Why Digital River Inc. Shares Popped Today

Is this meaningful? Or just another movement?

May 1, 2014 at 2:23PM

Although we don't believe in timing the market or panicking over market movements, we do like to keep an eye on big changes -- just in case they're material to our investing thesis.

What: Shares of Digital River (NASDAQ:DRIV) are trading 8% higher in the afternoon after rocketing to an opening-bell gain of over 11% on Wednesday morning. Investors have cheered Digital River's strong first-quarter earnings and are reacting favorably to respectable (though not strong) guidance issued for the remainder of the fiscal year.

So what: Digital River's first-quarter revenue fell 12% year over year to $97.8 million, but this reduced figure nevertheless cleared Wall Street's low expectations for $93.6 million in revenue. The company's earnings of $0.20 per share stomped on analyst expectations of a more modest $0.10 in EPS.

Digital River now expects to generate between $84 million and $87 million in revenue, and anticipates recording a loss of anywhere from $0.07 to $0.03 per share, for the second quarter. Analysts had expected $83.6 million in revenue, but had hoped Digital River would reach breakeven on the bottom line for the second quarter. Digital River also issued full-year guidance, which anticipates revenue in the range of $377 million to $382 million with an EPS range of $0.41 to $0.51. Analysts had sought $371.2 million in full-year revenue and $0.42 in full-year EPS, so the annual projection came in ahead on both counts.

Now what: This isn't really as good a report as it may seem on the surface. Digital River recorded $394.7 million in revenue for its 2013 fiscal year, so even the high end of its full-year guidance would result in a 3% year-over-year decline on the top line. The company's earnings per share, which have dawdled in negative territory of late as the result of one-time charges, were last positive toward the end of 2012, as Digital River recorded $0.42 in trailing 12-month EPS during the third quarter of that year. There might be some opportunity here, but it's buried under a thick layer of bad history. You'll have to dig pretty deep to uncover a hidden gem, and you're still far more likely to wind up with a pile of dirt.

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Alex Planes has no position in any stocks mentioned. The Motley Fool has no position in any of the stocks mentioned. Try any of our Foolish newsletter services free for 30 days. We Fools may not all hold the same opinions, but we all believe that considering a diverse range of insights makes us better investors. The Motley Fool has a disclosure policy.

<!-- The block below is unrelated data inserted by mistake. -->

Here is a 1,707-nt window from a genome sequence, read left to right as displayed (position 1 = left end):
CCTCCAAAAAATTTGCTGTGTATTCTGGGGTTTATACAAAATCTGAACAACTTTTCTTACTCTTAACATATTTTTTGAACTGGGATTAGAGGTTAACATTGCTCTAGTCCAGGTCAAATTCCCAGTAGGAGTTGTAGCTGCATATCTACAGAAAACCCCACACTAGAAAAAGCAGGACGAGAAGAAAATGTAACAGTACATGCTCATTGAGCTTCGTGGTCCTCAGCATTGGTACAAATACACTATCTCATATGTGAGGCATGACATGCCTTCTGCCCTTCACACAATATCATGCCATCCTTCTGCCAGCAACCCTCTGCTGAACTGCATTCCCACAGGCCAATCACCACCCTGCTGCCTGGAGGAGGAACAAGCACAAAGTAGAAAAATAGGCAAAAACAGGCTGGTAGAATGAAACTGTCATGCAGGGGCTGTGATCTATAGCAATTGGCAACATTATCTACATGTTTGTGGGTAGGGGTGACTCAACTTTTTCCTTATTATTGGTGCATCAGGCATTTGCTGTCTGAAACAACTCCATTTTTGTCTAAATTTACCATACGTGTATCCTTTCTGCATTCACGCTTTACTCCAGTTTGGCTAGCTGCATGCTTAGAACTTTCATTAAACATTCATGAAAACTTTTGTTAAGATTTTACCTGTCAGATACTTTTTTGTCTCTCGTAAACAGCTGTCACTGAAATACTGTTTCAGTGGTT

4 in 5 Americans Are Ignoring Buffett's Warning

Don't be one of them.

Jun 12, 2015 at 5:01PM

Admitting fear is difficult.

So you can imagine how shocked I was to find out Warren Buffett recently told a select number of investors about the cutting-edge technology that's keeping him awake at night.

This past May, The Motley Fool sent 8 of its best stock analysts to Omaha, Nebraska to attend the Berkshire Hathaway annual shareholder meeting. CEO Warren Buffett and Vice Chairman Charlie Munger fielded questions for nearly 6 hours.
The catch was: Attendees weren't allowed to record any of it. No audio. No video. 

Our team of analysts wrote down every single word Buffett and Munger uttered. Over 16,000 words. But only two words stood out to me as I read the detailed transcript of the event: "Real threat."

That's how Buffett responded when asked about this emerging market that is already expected to be worth more than $2 trillion in the U.S. alone. Google has already put some of its best engineers behind the technology powering this trend. 

The amazing thing is, while Buffett may be nervous, the rest of us can invest in this new industry BEFORE the old money realizes what hit them.

KPMG advises we're "on the cusp of revolutionary change" coming much "sooner than you think."

Even one legendary MIT professor had to recant his position that the technology was "beyond the capability of computer science." (He recently confessed to The Wall Street Journal that he's now a believer and amazed "how quickly this technology caught on.")

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Think about how many amazing technologies you've watched soar to new heights while you kick yourself thinking, "I knew about that technology before everyone was talking about it, but I just sat on my hands." 

Don't let that happen again. This time, it should be your family telling you, "I can't believe you knew about and invested in that technology so early on."

That's why I hope you take just a few minutes to access the exclusive research our team of analysts has put together on this industry and the one stock positioned to capitalize on this major shift.

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David Hanson owns shares of Berkshire Hathaway and American Express. The Motley Fool recommends and owns shares of Berkshire Hathaway, Google, and Coca-Cola.We Fools don't all hold the same opinions, but we all believe that considering a diverse range of insights makes us better investors. The Motley Fool has a disclosure policy.

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